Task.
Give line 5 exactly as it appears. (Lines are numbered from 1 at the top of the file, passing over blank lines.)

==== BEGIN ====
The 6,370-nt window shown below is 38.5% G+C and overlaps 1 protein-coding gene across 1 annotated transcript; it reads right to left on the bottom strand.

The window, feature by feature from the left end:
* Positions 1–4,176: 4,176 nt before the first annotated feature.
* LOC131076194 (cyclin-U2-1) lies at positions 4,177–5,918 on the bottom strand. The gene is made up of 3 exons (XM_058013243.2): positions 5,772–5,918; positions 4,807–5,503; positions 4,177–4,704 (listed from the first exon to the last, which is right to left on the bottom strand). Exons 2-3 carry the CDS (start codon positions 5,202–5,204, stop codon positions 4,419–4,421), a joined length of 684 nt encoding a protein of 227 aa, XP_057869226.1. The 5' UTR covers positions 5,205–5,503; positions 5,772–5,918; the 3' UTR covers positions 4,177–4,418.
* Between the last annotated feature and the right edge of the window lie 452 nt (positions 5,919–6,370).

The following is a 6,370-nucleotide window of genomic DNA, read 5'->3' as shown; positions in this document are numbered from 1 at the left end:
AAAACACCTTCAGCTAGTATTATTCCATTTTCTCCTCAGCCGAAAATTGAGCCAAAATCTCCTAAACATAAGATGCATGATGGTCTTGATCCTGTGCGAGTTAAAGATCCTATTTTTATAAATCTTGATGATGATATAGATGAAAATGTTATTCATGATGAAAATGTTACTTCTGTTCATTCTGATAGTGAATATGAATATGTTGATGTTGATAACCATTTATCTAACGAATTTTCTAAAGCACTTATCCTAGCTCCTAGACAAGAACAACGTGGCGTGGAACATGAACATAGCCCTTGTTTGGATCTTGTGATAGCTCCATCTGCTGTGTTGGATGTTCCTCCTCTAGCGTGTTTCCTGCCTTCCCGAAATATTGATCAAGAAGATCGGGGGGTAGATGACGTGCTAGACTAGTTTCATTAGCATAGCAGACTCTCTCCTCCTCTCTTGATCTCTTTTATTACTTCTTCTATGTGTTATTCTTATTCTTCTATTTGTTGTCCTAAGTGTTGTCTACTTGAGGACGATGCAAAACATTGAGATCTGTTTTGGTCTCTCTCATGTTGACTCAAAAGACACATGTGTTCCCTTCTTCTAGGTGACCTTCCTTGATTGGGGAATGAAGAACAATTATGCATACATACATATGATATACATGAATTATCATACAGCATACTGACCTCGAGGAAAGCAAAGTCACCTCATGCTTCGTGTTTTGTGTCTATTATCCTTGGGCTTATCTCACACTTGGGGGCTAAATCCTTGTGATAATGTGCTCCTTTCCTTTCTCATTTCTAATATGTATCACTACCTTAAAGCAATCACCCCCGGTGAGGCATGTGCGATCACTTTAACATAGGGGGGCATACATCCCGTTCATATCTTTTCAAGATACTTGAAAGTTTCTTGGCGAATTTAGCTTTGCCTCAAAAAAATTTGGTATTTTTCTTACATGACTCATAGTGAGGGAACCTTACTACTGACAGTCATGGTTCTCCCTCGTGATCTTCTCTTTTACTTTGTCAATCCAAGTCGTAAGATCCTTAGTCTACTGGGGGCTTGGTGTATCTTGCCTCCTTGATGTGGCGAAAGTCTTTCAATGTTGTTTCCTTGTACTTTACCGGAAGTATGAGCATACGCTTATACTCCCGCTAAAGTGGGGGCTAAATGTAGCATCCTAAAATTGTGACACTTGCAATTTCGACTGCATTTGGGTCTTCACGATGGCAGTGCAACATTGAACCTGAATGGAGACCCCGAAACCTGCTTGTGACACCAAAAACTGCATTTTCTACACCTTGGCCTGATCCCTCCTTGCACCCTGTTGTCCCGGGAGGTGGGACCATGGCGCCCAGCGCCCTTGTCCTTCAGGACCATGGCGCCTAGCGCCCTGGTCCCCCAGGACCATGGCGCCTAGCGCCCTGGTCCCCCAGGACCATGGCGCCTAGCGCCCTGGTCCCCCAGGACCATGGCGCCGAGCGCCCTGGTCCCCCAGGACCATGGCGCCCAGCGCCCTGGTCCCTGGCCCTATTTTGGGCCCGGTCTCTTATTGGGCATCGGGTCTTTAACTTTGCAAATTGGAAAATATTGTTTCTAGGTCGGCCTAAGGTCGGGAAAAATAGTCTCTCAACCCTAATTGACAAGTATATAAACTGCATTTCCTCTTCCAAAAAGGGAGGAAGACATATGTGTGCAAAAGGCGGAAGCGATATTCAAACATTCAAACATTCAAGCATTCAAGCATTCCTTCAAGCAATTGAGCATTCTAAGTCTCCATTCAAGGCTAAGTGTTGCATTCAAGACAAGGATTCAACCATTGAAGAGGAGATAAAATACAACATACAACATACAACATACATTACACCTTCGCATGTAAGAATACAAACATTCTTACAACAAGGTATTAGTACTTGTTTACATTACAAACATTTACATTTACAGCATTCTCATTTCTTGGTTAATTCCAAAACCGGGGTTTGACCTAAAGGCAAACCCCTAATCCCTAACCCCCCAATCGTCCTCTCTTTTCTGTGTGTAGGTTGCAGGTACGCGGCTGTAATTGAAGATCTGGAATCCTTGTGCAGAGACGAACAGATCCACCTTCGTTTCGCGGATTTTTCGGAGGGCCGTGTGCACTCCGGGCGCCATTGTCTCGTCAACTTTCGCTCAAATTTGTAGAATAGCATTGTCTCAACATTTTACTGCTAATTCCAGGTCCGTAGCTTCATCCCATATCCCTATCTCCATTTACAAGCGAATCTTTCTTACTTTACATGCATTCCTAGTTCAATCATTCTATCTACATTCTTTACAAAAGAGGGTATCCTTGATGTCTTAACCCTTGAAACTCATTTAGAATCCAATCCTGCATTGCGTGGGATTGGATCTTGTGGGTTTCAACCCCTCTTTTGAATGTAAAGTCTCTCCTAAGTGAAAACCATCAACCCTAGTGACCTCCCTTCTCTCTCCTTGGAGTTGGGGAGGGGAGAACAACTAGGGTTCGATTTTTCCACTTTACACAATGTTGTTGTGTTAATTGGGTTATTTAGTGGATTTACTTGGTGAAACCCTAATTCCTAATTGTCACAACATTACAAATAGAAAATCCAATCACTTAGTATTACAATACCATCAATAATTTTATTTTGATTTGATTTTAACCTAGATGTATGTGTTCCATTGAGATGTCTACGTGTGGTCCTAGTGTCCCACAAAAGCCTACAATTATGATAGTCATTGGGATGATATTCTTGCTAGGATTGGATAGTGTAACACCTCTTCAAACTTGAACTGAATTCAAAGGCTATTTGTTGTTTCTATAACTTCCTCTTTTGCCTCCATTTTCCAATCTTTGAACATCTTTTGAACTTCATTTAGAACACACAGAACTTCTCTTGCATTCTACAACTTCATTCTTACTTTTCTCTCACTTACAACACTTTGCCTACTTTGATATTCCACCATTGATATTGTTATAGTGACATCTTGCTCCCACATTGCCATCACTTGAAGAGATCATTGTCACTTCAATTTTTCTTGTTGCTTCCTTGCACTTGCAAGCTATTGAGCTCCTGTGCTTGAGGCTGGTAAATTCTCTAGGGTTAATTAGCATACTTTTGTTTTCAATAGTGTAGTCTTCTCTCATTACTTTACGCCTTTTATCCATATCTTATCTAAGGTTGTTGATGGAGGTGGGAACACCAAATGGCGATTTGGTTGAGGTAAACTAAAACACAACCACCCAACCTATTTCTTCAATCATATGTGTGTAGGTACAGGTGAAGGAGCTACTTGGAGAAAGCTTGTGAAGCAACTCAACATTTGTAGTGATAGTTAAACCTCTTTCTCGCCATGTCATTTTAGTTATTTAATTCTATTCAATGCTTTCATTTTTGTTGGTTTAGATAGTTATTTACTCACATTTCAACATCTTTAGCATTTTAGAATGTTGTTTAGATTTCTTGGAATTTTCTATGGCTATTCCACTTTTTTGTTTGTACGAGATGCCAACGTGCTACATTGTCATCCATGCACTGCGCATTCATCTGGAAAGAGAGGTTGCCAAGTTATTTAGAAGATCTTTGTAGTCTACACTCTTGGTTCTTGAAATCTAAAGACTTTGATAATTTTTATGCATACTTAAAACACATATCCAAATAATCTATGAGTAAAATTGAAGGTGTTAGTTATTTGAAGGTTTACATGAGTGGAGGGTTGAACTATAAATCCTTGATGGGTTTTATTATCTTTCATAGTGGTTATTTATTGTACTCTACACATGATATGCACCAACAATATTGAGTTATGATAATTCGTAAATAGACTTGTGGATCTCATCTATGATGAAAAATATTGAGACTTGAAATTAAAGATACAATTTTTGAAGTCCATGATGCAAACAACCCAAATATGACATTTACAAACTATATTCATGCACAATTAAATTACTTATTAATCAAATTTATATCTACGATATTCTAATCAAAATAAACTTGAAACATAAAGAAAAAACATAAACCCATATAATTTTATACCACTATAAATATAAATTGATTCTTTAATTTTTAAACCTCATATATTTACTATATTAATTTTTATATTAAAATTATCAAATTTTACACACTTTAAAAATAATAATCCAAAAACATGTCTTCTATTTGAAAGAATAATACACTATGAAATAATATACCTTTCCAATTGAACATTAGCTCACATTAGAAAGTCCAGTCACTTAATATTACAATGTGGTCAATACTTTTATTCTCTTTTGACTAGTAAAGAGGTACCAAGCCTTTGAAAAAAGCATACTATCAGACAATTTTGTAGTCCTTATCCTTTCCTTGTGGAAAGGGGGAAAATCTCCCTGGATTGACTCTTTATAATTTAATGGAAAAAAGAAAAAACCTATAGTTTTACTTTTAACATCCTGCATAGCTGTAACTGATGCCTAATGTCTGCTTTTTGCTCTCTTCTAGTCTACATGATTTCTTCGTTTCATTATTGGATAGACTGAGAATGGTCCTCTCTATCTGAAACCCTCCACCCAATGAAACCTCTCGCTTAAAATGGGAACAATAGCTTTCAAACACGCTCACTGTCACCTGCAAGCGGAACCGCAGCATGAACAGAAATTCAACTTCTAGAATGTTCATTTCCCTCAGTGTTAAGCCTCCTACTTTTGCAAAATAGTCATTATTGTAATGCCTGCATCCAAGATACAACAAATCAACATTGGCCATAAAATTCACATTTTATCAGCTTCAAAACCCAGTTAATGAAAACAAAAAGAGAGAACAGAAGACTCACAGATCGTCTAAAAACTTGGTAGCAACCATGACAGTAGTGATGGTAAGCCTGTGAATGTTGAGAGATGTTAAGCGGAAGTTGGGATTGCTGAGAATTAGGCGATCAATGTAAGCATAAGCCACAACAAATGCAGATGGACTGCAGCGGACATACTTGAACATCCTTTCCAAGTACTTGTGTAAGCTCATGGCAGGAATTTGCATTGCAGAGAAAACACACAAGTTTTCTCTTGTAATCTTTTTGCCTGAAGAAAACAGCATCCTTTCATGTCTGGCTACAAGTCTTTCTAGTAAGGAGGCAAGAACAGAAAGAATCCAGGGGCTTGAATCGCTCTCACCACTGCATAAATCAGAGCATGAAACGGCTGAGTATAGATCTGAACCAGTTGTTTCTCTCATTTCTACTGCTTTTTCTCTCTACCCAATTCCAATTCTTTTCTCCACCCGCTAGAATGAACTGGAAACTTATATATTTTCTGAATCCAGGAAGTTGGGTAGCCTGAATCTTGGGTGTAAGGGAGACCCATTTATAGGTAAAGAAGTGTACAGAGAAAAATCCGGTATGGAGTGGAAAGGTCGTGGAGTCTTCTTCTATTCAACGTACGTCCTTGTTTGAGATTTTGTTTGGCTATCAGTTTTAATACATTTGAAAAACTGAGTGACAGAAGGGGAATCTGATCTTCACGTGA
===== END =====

* Between the last annotated feature and the right edge of the window lie 452 nt (positions 5,919–6,370).